For Release: October 29, 2015
Contact: Judy Kent at (703) 759-7476 or [email protected]
Washington, D.C. - National Center for Public Policy Research Risk Analysis Director Jeff Stier has released the following statement regarding the International Agency for Research on Cancer's (IARC) classification of processed meats as carcinogens and a call for the United States Department of Agriculture (USDA) to remove such meats from school menus:
The World Health Organization cancer agency alleges that for each 50 grams of processed meats eaten daily, consumers increase their chance of colorectal cancer by 18%. That sounds pretty scary. But even if that were true, and other large studies dispute it, the touted increase in risk is misleading because it is an increase over a low population-wide risk to begin with. There were only 42.4 new cases per 100,000 people, according to the latest federal analysis.
Without this context, it is easy to pay attention to the "18%" number without understanding context. It's like saying that living near a NASA facility triples your chances of getting hit by an errant space ship. It may be true, but it doesn't mean much.
IARC did not conclude that moderate consumption of processed meats like hot dogs or bacon causes cancer. Yet, the ironically-named Physicians Committee for Responsible Medicine (PCRM) is using the report to call for the USDA to stop serving any processed meats whatsoever because of the alleged cancer risk from unusually high lifetime consumption.
While one should dismiss the PCRM petition as predictable activism from a vegan advocacy group, some at the USDA may be swayed by these non-scientific assertions.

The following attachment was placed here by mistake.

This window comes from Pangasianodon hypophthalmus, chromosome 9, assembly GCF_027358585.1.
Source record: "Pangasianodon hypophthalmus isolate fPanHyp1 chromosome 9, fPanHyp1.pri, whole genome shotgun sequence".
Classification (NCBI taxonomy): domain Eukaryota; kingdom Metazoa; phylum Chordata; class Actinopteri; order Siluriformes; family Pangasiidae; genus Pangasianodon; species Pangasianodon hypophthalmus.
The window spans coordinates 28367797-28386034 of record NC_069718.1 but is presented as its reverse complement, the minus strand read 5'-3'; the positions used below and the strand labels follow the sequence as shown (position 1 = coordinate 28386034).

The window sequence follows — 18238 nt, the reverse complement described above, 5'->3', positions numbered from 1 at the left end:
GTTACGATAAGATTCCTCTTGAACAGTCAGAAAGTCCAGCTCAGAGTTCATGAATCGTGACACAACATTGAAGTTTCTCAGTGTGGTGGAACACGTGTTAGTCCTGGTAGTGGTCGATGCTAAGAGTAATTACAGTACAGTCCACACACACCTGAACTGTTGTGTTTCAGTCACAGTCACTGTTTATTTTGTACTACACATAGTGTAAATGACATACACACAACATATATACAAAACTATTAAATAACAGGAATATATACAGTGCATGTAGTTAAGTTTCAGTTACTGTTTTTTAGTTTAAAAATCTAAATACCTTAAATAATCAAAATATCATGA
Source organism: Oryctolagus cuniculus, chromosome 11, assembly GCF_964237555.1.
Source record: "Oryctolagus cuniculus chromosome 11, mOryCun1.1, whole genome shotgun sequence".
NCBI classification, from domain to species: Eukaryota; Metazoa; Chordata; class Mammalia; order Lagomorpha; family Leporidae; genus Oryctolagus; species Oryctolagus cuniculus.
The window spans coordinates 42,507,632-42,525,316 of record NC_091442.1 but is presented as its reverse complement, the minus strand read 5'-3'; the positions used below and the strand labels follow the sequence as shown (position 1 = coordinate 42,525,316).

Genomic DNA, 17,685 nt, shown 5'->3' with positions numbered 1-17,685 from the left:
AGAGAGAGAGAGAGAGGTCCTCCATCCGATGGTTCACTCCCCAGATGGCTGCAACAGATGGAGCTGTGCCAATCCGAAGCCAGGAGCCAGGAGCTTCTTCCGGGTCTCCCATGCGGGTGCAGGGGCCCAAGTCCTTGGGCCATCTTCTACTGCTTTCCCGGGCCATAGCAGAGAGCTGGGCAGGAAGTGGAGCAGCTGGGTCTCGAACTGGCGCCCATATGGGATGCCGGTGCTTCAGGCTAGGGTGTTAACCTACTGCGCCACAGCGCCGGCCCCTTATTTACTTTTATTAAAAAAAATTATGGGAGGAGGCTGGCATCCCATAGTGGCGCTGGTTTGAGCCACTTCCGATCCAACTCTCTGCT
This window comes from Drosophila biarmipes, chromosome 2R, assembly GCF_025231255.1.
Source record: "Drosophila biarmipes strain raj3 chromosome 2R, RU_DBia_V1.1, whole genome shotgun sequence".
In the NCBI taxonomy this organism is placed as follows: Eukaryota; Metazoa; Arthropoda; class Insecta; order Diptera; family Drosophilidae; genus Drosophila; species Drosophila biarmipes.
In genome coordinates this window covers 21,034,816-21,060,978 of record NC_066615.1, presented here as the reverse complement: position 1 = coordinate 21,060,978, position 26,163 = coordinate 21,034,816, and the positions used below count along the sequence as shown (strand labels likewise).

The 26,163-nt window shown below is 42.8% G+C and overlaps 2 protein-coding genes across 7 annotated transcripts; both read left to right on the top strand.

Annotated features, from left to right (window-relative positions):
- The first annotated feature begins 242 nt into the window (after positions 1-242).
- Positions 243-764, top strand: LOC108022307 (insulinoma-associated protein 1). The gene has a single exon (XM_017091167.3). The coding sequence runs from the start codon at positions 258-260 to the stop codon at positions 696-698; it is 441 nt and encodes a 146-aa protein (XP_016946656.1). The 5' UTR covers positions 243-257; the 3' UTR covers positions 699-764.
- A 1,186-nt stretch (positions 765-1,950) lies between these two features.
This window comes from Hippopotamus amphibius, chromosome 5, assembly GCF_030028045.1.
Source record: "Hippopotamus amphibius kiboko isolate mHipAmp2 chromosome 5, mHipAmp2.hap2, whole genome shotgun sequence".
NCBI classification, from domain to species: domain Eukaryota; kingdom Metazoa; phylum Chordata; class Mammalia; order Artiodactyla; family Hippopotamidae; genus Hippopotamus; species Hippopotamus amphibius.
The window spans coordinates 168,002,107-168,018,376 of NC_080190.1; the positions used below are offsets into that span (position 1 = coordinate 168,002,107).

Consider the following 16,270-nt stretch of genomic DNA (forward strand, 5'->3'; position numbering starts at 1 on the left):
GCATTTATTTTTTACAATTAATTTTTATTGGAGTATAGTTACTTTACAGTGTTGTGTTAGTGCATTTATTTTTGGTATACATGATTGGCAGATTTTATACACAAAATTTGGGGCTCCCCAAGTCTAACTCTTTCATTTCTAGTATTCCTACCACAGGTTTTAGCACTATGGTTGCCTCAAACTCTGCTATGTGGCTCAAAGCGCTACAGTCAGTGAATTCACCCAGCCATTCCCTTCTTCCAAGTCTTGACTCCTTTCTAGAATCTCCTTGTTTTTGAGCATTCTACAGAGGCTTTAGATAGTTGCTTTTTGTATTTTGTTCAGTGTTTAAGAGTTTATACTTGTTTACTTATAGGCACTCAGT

When, in 2009, the group petitioned the USDA to ban processed meat and poultry from school lunches due to alleged cancer risk, the USDA denied the request due to a lack of "consensus documents of the U.S. Government or of the leading world bodies with cancer expertise." So now, who could blame PCRM for pointing out the IARC findings?
What PCRM and its allies won't tell you is that the IARC did not find an increased risk of cancer from moderate consumption of processed meats. All sorts ofnaturally-occurring chemicals from healthy fruits and vegetables in our food could be classified as carcinogens. But that doesn't mean schools should stop serving them since they do not present a cancer risk at normal levels of consumption.
The USDA should immediately dismiss the PCRM petition and reprimand the group for falsely alleging that moderate consumption of processed meats served in schools poses a cancer threat.
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